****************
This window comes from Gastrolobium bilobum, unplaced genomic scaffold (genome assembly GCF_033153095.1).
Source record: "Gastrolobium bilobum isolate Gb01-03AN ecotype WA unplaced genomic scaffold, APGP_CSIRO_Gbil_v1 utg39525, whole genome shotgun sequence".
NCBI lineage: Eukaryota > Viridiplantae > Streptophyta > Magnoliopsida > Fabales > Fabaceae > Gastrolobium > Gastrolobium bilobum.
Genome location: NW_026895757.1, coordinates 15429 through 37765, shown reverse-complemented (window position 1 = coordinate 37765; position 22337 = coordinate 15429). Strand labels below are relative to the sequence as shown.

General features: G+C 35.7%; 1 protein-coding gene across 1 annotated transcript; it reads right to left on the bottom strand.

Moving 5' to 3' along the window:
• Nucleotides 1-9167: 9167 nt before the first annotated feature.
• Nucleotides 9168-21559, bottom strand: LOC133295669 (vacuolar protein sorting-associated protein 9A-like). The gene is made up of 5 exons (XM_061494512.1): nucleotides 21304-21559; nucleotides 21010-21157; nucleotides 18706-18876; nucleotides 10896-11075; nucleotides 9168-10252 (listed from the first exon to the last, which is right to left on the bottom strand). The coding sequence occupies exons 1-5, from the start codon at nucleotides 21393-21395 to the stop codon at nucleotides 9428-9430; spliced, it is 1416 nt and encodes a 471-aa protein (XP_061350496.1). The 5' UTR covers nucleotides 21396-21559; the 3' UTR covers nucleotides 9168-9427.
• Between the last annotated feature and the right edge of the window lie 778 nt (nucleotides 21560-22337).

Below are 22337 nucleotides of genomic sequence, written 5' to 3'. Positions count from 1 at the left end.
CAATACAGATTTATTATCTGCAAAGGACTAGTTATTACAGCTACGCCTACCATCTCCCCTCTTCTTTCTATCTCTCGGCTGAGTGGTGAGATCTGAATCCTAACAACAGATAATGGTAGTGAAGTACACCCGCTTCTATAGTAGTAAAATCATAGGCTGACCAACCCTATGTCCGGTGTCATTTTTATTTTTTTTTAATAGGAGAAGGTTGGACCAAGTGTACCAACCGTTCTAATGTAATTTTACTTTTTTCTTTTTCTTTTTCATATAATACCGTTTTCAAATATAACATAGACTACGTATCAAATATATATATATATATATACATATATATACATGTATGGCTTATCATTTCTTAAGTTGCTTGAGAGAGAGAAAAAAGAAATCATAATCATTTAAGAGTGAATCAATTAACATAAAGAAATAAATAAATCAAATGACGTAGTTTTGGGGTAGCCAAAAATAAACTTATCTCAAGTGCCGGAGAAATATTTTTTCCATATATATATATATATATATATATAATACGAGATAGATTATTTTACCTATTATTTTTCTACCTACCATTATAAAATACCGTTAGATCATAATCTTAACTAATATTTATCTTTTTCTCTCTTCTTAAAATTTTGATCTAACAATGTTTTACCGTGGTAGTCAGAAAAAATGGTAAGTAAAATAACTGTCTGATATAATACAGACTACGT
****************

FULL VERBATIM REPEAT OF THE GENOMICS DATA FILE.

This window comes from Gastrolobium bilobum, unplaced genomic scaffold (genome assembly GCF_033153095.1).
Source record: "Gastrolobium bilobum isolate Gb01-03AN ecotype WA unplaced genomic scaffold, APGP_CSIRO_Gbil_v1 utg39525, whole genome shotgun sequence".
NCBI lineage: Eukaryota > Viridiplantae > Streptophyta > Magnoliopsida > Fabales > Fabaceae > Gastrolobium > Gastrolobium bilobum.
Genome location: NW_026895757.1, coordinates 15429 through 37765, shown reverse-complemented (window position 1 = coordinate 37765; position 22337 = coordinate 15429). Strand labels below are relative to the sequence as shown.

General features: G+C 35.7%; 1 protein-coding gene across 1 annotated transcript; it reads right to left on the bottom strand.

Moving 5' to 3' along the window:
• Nucleotides 1-9167: 9167 nt before the first annotated feature.
• Nucleotides 9168-21559, bottom strand: LOC133295669 (vacuolar protein sorting-associated protein 9A-like). The gene is made up of 5 exons (XM_061494512.1): nucleotides 21304-21559; nucleotides 21010-21157; nucleotides 18706-18876; nucleotides 10896-11075; nucleotides 9168-10252 (listed from the first exon to the last, which is right to left on the bottom strand). The coding sequence occupies exons 1-5, from the start codon at nucleotides 21393-21395 to the stop codon at nucleotides 9428-9430; spliced, it is 1416 nt and encodes a 471-aa protein (XP_061350496.1). The 5' UTR covers nucleotides 21396-21559; the 3' UTR covers nucleotides 9168-9427.
• Between the last annotated feature and the right edge of the window lie 778 nt (nucleotides 21560-22337).

Below are 22337 nucleotides of genomic sequence, written 5' to 3'. Positions count from 1 at the left end.
CAATACAGATTTATTATCTGCAAAGGACTAGTTATTACAGCTACGCCTACCATCTCCCCTCTTCTTTCTATCTCTCGGCTGAGTGGTGAGATCTGAATCCTAACAACAGATAATGGTAGTGAAGTACACCCGCTTCTATAGTAGTAAAATCATAGGCTGACCAACCCTATGTCCGGTGTCATTTTTATTTTTTTTTAATAGGAGAAGGTTGGACCAAGTGTACCAACCGTTCTAATGTAATTTTACTTTTTTCTTTTTCTTTTTCATATAATACCGTTTTCAAATATAACATAGACTACGTATCAAATATATATATATATATATACATATATATACATGTATGGCTTATCATTTCTTAAGTTGCTTGAGAGAGAGAAAAAAGAAATCATAATCATTTAAGAGTGAATCAATTAACATAAAGAAATAAATAAATCAAATGACGTAGTTTTGGGGTAGCCAAAAATAAACTTATCTCAAGTGCCGGAGAAATATTTTTTCCATATATATATATATATATATATATAATACGAGATAGATTATTTTACCTATTATTTTTCTACCTACCATTATAAAATACCGTTAGATCATAATCTTAACTAATATTTATCTTTTTCTCTCTTCTTAAAATTTTGATCTAACAATGTTTTACCGTGGTAGTCAGAAAAAATGGTAAGTAAAATAACTGTCTGATATAATACAGACTACGT